FIGS. 4 and 5 show the arrangement wherein the grooves are provided both in the interior and exterior surface of the cup at each slit. It can be seen that only interior grooves 56 may be employed or only exterior grooves 58, however, the combination of interior and exterior grooves produces superior cup flexibility.

The claims and the specification describe the invention presented and the terms that are employed in the claims draw their meaning from the use of such terms in the specification. The same terms employed in the prior art may be broader in meaning than specifically employed herein. Whenever there is a question between the broader definition of such terms used in the prior art and the more specific use of the terms herein, the more specific meaning is meant.

While the invention has been described with a certain degree of particularity, it is manifest that many changes may be made in the details of construction and the arrangement of components without departing from the spirit and scope of this disclosure. It is understood that the invention is not limited to the embodiments set forth herein for purposes of exemplification, but is to be limited only by the scope of the attached claim or claims, including the full range of equivalency to which each element thereof is entitled.

Patent Citations
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Referenced by
Citing PatentFiling datePublication dateApplicantTitle
US5457841 *Oct 13, 1994Oct 17, 1995Continental Emsco CompanyCleaning pig for pipeline of varying diameter
US6067682 *Jun 29, 1998May 30, 2000Tdw Delaware, Inc.Cup or disc for use as a part of a pipeline pig
US6631763Mar 29, 2000Oct 14, 2003Den Norske Stats Oljeselskap A.S.Method and system for testing a borehole by the use of a movable plug
US7357177Apr 15, 2005Apr 15, 2008Schlumberger Technology CorporationRestriction tolerant packer cup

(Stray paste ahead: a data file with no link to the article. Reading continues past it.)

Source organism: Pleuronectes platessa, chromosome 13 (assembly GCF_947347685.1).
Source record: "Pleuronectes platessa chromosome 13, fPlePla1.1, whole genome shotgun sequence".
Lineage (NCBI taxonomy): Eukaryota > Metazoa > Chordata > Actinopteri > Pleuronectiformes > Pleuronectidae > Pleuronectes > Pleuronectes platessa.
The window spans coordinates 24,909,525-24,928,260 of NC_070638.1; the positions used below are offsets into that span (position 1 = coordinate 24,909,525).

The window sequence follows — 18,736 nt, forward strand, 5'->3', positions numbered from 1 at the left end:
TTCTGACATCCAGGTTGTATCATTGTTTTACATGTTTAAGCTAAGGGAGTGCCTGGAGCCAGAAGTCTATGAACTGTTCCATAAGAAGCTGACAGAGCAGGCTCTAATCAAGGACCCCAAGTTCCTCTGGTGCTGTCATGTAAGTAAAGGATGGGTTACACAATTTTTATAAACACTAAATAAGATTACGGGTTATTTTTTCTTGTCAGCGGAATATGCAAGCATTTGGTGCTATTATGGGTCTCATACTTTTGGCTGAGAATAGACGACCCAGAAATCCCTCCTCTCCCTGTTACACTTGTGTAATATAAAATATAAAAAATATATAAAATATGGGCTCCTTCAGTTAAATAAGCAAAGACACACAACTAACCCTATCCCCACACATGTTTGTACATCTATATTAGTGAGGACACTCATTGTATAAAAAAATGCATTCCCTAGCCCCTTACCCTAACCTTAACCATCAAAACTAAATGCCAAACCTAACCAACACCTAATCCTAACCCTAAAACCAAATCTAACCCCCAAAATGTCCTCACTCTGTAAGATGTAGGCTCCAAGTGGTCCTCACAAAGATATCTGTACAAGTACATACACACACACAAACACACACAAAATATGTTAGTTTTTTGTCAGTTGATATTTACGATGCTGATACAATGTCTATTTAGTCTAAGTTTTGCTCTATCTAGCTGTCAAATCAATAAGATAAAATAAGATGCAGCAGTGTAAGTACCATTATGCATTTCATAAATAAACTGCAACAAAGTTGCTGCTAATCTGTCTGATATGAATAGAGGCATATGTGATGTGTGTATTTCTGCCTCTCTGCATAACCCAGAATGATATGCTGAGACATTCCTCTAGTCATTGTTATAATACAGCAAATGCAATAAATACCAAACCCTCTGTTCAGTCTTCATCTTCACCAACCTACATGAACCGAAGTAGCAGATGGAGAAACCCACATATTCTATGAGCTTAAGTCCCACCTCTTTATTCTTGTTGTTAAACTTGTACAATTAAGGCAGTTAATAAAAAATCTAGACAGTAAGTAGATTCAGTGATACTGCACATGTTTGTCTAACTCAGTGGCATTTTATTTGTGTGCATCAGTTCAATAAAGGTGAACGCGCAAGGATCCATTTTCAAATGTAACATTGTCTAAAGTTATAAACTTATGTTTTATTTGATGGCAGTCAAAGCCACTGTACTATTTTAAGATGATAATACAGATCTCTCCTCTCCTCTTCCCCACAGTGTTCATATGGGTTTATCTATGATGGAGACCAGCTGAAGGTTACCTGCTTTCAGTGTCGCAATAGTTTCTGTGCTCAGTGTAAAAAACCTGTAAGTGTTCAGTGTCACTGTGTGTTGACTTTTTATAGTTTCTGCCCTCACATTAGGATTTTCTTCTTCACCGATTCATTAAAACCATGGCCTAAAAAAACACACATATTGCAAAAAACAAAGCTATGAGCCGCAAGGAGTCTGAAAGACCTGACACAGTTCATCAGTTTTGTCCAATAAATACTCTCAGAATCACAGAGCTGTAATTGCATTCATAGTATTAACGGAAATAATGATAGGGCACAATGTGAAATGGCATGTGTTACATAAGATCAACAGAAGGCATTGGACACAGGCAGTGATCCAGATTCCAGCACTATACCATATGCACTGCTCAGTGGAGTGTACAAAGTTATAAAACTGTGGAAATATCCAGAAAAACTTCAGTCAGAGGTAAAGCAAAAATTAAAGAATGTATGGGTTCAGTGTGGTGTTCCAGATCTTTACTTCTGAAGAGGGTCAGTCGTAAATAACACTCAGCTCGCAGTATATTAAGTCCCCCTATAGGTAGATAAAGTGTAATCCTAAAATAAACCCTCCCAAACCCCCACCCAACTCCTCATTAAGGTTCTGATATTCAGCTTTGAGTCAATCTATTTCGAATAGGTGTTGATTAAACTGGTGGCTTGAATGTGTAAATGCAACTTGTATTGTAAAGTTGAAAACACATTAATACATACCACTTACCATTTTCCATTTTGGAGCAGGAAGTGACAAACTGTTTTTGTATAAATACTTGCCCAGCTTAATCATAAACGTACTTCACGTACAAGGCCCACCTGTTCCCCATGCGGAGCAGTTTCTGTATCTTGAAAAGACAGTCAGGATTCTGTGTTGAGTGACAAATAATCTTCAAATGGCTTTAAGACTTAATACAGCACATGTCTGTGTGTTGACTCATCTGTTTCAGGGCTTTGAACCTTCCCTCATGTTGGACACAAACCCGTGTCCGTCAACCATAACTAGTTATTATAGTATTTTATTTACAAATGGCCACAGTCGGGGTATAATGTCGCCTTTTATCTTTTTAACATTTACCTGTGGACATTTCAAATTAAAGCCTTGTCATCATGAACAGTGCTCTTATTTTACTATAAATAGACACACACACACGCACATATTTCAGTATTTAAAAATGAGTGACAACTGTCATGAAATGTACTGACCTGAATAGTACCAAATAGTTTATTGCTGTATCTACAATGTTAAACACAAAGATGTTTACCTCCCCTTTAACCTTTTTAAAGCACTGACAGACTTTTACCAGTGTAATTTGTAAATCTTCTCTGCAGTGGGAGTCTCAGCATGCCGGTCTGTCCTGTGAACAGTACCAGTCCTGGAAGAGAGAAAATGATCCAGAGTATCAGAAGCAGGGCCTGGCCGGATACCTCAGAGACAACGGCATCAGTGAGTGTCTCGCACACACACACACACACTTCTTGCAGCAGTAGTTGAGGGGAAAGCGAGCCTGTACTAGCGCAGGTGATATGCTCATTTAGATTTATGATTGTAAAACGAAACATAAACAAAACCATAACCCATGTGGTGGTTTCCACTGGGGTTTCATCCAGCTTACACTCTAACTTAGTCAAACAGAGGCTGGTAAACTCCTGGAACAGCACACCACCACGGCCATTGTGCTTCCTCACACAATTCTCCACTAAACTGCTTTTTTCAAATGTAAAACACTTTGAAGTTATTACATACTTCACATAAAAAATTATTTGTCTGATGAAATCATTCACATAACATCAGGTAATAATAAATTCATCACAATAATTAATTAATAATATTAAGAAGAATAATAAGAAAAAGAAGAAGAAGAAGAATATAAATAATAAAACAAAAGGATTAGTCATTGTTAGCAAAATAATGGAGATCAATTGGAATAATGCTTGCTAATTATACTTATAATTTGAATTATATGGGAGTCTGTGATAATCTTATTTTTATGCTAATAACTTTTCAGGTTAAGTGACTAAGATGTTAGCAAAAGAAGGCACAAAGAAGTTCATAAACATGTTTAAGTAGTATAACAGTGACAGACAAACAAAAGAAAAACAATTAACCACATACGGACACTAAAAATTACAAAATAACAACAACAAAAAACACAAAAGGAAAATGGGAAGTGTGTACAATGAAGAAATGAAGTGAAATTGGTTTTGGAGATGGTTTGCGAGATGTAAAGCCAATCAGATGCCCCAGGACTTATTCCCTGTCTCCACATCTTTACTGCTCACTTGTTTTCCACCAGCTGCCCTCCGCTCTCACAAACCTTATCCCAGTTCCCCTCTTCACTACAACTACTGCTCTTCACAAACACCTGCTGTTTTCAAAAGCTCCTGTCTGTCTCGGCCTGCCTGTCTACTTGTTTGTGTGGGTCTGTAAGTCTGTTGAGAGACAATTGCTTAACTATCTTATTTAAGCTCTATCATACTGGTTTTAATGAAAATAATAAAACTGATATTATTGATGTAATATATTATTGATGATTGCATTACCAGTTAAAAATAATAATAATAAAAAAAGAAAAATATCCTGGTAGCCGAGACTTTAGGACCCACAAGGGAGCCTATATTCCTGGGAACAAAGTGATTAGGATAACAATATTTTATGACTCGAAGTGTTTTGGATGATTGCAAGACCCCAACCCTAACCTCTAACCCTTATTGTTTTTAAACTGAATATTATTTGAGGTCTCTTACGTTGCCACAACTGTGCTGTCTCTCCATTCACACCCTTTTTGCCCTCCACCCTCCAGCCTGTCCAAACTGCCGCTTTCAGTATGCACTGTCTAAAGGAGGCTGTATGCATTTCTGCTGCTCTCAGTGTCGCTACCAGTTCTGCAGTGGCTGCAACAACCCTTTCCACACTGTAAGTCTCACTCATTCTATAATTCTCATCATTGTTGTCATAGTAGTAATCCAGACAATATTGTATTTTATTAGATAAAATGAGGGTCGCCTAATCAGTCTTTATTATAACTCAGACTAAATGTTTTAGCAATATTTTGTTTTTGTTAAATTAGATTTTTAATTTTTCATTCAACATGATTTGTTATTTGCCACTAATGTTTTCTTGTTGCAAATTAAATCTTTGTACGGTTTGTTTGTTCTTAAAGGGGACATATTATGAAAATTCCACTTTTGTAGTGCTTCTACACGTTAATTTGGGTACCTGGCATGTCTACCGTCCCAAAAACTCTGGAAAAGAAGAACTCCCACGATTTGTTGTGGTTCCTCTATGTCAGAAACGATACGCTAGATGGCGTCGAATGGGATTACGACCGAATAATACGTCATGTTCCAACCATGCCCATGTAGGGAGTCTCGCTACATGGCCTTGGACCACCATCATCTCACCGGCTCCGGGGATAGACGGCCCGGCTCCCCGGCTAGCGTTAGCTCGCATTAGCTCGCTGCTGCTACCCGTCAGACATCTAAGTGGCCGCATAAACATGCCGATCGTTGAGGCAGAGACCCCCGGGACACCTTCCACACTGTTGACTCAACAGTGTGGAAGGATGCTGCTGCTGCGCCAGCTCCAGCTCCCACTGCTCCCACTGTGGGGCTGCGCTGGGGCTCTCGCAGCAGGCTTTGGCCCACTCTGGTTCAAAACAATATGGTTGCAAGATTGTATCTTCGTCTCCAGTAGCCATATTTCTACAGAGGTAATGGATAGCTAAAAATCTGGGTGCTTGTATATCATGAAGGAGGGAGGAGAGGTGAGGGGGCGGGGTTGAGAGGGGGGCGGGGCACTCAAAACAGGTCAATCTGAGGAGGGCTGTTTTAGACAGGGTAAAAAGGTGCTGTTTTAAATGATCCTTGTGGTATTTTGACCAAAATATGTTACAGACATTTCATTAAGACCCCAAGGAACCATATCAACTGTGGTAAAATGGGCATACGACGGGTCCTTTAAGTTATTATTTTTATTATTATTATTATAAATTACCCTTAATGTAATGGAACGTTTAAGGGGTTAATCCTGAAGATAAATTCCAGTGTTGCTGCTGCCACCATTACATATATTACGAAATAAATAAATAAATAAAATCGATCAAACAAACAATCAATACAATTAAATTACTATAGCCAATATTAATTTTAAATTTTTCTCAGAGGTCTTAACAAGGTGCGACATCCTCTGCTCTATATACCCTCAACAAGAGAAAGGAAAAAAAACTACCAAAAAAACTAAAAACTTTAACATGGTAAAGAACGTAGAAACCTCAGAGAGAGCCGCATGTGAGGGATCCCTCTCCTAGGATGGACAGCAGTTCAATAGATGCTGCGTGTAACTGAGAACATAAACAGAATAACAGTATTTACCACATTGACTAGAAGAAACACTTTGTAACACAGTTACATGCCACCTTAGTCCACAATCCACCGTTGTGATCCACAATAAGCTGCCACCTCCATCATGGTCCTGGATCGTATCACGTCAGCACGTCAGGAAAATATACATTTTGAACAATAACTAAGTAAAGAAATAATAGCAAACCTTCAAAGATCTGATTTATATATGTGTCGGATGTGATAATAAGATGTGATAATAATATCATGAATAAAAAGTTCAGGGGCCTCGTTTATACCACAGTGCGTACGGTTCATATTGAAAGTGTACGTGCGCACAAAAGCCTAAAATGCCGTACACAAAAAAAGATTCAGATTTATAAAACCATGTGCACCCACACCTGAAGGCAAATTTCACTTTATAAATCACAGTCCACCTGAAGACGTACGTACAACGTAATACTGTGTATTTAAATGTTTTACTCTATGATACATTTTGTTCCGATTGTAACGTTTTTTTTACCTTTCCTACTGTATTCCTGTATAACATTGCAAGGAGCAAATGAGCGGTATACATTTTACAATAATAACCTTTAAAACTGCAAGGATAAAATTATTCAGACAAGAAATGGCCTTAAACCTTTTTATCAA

US8356377 *May 11, 2010Jan 22, 2013Full Flow Technologies, LlcReinforced cup for use with a pig or other downhole tool
US8739873 *Mar 5, 2010Jun 3, 2014Halliburton Energy Services, Inc.System and method for fluid diversion and fluid isolation
US20110214861 *Mar 5, 2010Sep 8, 2011Halliburton Energy Services, Inc.System and method for fluid diversion and fluid isolation
US20110277255 *May 11, 2010Nov 17, 2011Harper Thomas MReinforced Cup for Use with a Pig or Other Downhole Tool
US20120017386 *Jul 20, 2010Jan 26, 2012Rankin William JPipeline Debris Shearing Device
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Classifications
U.S. Classification15/104.061, 166/202, D08/352
International ClassificationB08B9/04, B08B9/055
Cooperative ClassificationB08B9/0557
European ClassificationB08B9/055L
Legal Events
DateCodeEventDescription
Nov 13, 1992ASAssignment
Owner name: TDW DELAWARE, INC., DELAWARE
Free format text: ASSIGNMENT OF ASSIGNORS INTEREST.;ASSIGNOR:COOPER, ANDREW JOHN;REEL/FRAME:006439/0744
Effective date: 19921105
Sep 11, 1997FPAYFee payment
Year of fee payment: 4
Oct 16, 2001REMIMaintenance fee reminder mailed
Mar 22, 2002LAPSLapse for failure to pay maintenance fees
May 21, 2002FPExpired due to failure to pay maintenance fee
Effective date: 20020322